Buying “AI” utility stocks in geographic regions with strong energy demand growth and provide electricity to AI data centers. AI data centers process the rapidly growing amounts of data used by computing systems and require multiples of more energy than traditional computers. The growth of AI means data center growth which means growing demand for electricity. Utility stocks that provide AI energy supplies to AI users are even more defensive than plain old utilities because of the need to process AI data in the global economy. What is more, Utilities have done well historically prior to the first Fed rate cuts. Lower rates make Utilities dividends more attractive. However, fast easing cycles (5+ hikes over 1-year) are more bullish than slow cycles based on NDR analysis. I think this cycle will be a slow one because the US economy avoided a recession this time around – no need for fast cutting. Lastly, Wells Fargo sees 80% growth in electricity demand by 2050.

I added copper exposure. Copper is a key input to the ongoing transformation to AI, and clean energy. Copper demand is expected to reach 40 million metric tons in the next 15 years.

I am adding gold to portfolios. State Street Global Advisors reports that higher gold prices have been supported largely by purchases from central banks. China and other Central Banks are diversifying away from US Dollar and increasing their gold holdings to become less financially reliant on the Western financial system. If the US Government continues to run trillions of dollars budget deficits, then Gold is considered to be a hedge against it. Lastly, the World Central Banks are entering easing mode again, lower rates are stimulative and who knows maybe even inflationary. The opportunity cost of not owning Treasury-bills for income may fade making Gold a more attractive investment.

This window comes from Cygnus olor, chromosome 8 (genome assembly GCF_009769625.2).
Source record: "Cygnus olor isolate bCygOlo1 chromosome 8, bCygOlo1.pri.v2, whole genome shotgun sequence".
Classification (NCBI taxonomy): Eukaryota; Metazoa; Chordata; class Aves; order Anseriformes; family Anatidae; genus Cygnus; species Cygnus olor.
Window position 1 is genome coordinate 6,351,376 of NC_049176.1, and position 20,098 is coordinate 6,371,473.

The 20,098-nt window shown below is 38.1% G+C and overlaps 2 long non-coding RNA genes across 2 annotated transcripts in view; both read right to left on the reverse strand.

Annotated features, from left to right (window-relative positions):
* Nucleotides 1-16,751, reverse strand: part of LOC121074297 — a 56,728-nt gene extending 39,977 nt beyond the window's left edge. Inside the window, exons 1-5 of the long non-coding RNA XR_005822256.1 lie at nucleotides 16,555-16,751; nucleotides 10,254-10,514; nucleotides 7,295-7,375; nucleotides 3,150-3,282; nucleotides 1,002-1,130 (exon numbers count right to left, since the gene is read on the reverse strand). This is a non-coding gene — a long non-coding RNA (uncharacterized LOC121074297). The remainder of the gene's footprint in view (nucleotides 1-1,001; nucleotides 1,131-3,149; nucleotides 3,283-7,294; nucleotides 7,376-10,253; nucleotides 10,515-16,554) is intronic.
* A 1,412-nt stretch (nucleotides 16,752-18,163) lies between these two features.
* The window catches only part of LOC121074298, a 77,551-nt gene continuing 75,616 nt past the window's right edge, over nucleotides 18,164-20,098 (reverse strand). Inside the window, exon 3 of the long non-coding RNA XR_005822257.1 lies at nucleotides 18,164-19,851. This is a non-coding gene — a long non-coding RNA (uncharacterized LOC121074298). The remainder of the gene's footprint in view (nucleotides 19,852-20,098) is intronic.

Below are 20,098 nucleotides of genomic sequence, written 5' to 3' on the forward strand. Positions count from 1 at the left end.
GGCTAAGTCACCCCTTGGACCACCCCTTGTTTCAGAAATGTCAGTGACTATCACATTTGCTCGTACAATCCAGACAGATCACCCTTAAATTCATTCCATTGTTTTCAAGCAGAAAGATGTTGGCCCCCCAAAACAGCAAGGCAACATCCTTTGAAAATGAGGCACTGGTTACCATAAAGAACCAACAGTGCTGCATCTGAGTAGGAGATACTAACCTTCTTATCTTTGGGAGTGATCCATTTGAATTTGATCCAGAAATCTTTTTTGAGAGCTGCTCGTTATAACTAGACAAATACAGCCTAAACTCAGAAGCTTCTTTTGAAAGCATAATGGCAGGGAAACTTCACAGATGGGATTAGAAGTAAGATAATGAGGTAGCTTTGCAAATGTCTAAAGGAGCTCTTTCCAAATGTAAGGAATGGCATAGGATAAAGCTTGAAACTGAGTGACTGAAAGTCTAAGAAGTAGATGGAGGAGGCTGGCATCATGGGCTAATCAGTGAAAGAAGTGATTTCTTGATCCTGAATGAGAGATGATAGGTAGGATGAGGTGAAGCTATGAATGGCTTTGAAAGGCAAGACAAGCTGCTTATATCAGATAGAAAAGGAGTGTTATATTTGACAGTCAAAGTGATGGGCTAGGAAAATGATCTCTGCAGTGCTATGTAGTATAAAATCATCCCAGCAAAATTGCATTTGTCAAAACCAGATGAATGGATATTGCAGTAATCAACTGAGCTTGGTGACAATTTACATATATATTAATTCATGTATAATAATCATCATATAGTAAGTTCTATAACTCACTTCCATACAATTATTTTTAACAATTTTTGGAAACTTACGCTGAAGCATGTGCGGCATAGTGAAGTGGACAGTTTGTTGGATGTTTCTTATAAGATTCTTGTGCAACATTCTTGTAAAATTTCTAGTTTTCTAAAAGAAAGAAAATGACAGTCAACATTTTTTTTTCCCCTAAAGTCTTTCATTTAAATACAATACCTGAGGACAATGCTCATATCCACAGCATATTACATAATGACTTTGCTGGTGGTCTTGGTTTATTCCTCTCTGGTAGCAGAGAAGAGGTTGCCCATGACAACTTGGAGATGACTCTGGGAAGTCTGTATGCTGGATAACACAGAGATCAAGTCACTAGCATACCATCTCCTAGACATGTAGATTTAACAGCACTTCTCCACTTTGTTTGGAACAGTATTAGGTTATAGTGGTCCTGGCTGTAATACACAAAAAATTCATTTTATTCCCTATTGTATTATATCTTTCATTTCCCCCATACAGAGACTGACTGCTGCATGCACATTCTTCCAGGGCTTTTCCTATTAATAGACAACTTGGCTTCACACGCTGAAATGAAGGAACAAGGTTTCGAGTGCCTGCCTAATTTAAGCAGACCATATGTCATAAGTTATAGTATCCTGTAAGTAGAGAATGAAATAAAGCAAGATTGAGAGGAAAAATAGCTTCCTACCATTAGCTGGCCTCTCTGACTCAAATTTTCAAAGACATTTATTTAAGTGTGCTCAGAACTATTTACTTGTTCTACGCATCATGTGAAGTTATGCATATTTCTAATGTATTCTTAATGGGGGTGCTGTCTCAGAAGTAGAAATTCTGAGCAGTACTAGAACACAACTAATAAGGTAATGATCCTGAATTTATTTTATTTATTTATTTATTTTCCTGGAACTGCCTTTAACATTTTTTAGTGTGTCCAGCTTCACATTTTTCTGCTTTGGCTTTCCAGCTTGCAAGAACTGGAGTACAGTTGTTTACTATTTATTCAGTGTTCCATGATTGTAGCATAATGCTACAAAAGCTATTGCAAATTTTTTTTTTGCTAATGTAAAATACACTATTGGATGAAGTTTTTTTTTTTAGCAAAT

I am underweight Developed Market Foreign Equities and Emerging Market Equities. The US economy has the best fundamentals for earnings growth.

Bonds now offer the highest income potential in 23 years. Current long term bond yields are attractive compared to historical levels and provide protection against reinvestment risk and purchasing power risk. Credit spreads are near multi-year lows base on FRED data signaling no recession ahead and buying in quality and non-investment grade bonds. Bond yields are a good indicator of future annualized return. I would expect long-term bonds to produce positive total returns over the next cycle. The Bond market is anticipating rate cuts this year, US corporate debt markets are drawing interest from investors.

I prefer intermediate Investment Grade over Non-investment grade, and long-term bonds because of credit risk issues that could arise from budget deficits. Treasury is expected to issue $9 trillion in Treasury issuance in 2024, in 2025 it expected to be $12 trillion! US Government is struggling to sell long term in 2025, there could be upward pressure in long term bond yields in the form of selling and a buyers strike if the US Government continues to spend and borrow beyond its means – Government debt is now a whopping $34 trillion! Moreover, high-quality bonds have tended to provide the important benefit of diversification from equities. In the past, investment grade Long-term bond prices have risen during periods of recession or crisis. Those bonds function as “portfolio insurance” that help offset equity risk in portfolio.

Lastly, cash equivalents current yield remains attractive compared to bonds until the first rate cut. Cash equivalents are invested in Treasury Bills inflation adjusted, and investment grade floating rate notes with maturities less than one year.